Enjoying the sunshine back at Bath Uni!
Dubai College, UAE; Winton School, Andover, UK; Cricklade College, Andover, UK; Winchester School of Art, UK; Southampton University, UK; Sussex University, UK; Bath University, UK
PreDegree Diploma in Fine Art Painting; 4-year Masters of Oceanography; PGCE in Secondary Science Teaching (Physics); (almost) a PhD in Phytoplankton Dynamics
Physical Oceanographer at Emu Ltd Environmental Surveyors; Assistant Head of Science / Head of Physics at Oriel High School, Crawley; Presenter / Educational consultant at Incredible Oceans
Post-graduate researcher in Phytoplankton Dynamics
I live in Bristol but work in Bath so I have to cycle up the steepest hill ever to get up to Bath Uni. I enjoy playing guitar and used to play in a punk band; we toured Europe 4 times (3 times we only used public transport). I have recently learned to freedive (hardcore snorkelling) and have held my breath for 3mins 32seconds. I can also burp on command.
Plankton are tiny plants and animals that live in the world’s waterways; every river, lake, puddle, pond, sea and ocean has got plankton floating in it. I study PHYTOplankton which are the microscopic plants. Phytoplankton produce 80% of the oxygen that keeps us alive, form the basis of 99.9% marine food webs, form clouds and reduce the effect of global warming by absorbing CO2. So they’re pretty important.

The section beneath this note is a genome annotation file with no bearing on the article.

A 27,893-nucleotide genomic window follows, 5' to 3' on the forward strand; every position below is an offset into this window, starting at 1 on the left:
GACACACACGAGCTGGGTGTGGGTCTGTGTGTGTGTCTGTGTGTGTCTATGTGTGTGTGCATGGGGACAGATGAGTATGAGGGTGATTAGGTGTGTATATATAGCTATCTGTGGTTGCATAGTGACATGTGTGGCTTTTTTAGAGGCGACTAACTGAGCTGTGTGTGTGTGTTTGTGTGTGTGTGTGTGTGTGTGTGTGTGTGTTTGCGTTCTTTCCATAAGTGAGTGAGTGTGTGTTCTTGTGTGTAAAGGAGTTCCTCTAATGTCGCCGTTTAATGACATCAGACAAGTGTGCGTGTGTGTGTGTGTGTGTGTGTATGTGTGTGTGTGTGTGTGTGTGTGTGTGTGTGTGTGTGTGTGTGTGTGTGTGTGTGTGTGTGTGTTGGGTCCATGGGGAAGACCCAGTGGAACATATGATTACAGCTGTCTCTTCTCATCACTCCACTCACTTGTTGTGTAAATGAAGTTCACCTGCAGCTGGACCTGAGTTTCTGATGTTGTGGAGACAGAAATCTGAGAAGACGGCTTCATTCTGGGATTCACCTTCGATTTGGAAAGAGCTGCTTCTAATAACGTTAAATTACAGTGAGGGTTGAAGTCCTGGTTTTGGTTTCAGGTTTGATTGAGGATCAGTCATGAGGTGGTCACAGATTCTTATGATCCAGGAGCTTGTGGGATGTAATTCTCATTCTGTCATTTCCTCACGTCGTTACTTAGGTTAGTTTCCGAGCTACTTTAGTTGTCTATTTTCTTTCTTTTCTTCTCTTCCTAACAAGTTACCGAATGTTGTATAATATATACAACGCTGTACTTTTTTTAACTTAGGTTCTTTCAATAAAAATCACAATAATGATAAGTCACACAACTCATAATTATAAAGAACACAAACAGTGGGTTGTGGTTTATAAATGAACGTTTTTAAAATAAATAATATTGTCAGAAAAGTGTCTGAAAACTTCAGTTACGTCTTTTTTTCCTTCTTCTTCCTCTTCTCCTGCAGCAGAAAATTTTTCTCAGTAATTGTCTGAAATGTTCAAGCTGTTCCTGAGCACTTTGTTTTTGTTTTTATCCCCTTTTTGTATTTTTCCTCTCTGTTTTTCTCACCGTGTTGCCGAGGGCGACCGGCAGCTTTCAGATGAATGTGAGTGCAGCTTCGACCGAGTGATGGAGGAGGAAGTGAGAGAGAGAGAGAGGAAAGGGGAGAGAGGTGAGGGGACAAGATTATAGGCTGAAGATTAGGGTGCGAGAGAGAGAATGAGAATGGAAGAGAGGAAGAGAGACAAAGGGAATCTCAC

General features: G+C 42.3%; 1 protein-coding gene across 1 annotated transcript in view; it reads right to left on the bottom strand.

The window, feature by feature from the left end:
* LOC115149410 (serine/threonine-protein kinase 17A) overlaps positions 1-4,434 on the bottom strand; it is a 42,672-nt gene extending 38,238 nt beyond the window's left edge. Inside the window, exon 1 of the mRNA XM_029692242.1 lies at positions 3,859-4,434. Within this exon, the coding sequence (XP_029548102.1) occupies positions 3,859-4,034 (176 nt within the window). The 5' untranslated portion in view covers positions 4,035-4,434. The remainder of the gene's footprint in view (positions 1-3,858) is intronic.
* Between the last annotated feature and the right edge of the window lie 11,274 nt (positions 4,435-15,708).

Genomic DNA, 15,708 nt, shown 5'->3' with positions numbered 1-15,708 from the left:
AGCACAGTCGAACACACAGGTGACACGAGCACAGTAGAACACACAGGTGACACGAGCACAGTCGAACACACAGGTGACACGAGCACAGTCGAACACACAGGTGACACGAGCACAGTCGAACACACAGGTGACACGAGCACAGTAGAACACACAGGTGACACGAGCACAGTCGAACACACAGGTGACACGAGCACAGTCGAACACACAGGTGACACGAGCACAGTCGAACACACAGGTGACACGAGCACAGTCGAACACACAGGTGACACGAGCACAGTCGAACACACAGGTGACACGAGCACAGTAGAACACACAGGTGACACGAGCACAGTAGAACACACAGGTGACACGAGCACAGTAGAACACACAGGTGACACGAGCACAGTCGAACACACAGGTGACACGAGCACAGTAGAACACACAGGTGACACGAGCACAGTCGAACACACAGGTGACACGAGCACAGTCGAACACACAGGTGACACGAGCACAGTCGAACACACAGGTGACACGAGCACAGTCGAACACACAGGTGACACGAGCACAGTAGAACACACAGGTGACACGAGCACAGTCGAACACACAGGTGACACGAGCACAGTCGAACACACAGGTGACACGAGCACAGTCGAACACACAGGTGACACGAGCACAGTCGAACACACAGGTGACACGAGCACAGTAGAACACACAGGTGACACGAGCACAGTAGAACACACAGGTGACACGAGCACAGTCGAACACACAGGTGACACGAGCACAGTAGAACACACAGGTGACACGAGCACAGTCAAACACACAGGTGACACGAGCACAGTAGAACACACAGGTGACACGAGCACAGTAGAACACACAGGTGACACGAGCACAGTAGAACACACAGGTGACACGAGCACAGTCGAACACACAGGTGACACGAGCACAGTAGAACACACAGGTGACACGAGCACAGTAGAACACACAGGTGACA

I’m trying to find out how their shape plays a part in helping different species survive in different environments. I get populations of phytoplankton and put them in large tanks called mesocosms. I then subject them to different conditions and see which species survive. I then scan and count them using different types of microscopes. I am hoping to produce 3D printed models of different species so I can test how different shapes perform hydrodynamically. Fingers crossed it’ll work!
I have recently come back from working in the Weddell Sea (nr Antarctica) with the British Antarctic Survey where I was learning new techniques to measure mixing in the ocean. We accidentally discovered an underwater mountain the size of one of the Alps.
My Typical Day:
Processing data and writing stuff!
Being a marine scientist, you tend to spend an intensive period out in the field gathering data. Sometimes, you are working as part of a team to sample things for 24-hours a day over a two-week period. Once you have your data, it’s a case of trying to see if there’s a pattern or a story in what you measured.
This can involve a lot of time staring at a computer screen or holed up in a lab as you process all the data you’ve got. Some of the data sets we produce are so large that they won’t even fit in Excel; most of them are multidimensional (difficult to imagine with a tiny human brain) so I have to write computer code to help me process all the data and see if there’s any patterns!
What I'd do with the prize money:
An awesome plankton show in schools!
How would you describe yourself in 3 words?
excitable, easily distracted
What did you want to be after you left school?
I wanted to work in the dump
Were you ever in trouble at school?
All the time
Who is your favourite singer or band?
At the moment, I'm loving the new Bilge Pump album
What's your favourite food?
Ceviche (raw fish that is "cooked" using lemon juice) or oysters
If you had 3 wishes for yourself what would they be? - be honest!
To lead a happy & worthwhile life; to understand maths better; for my hair to grow back
Tell us a joke.
Knock knock. (who's there?). Europe. (Europe who?). No; you're a poo!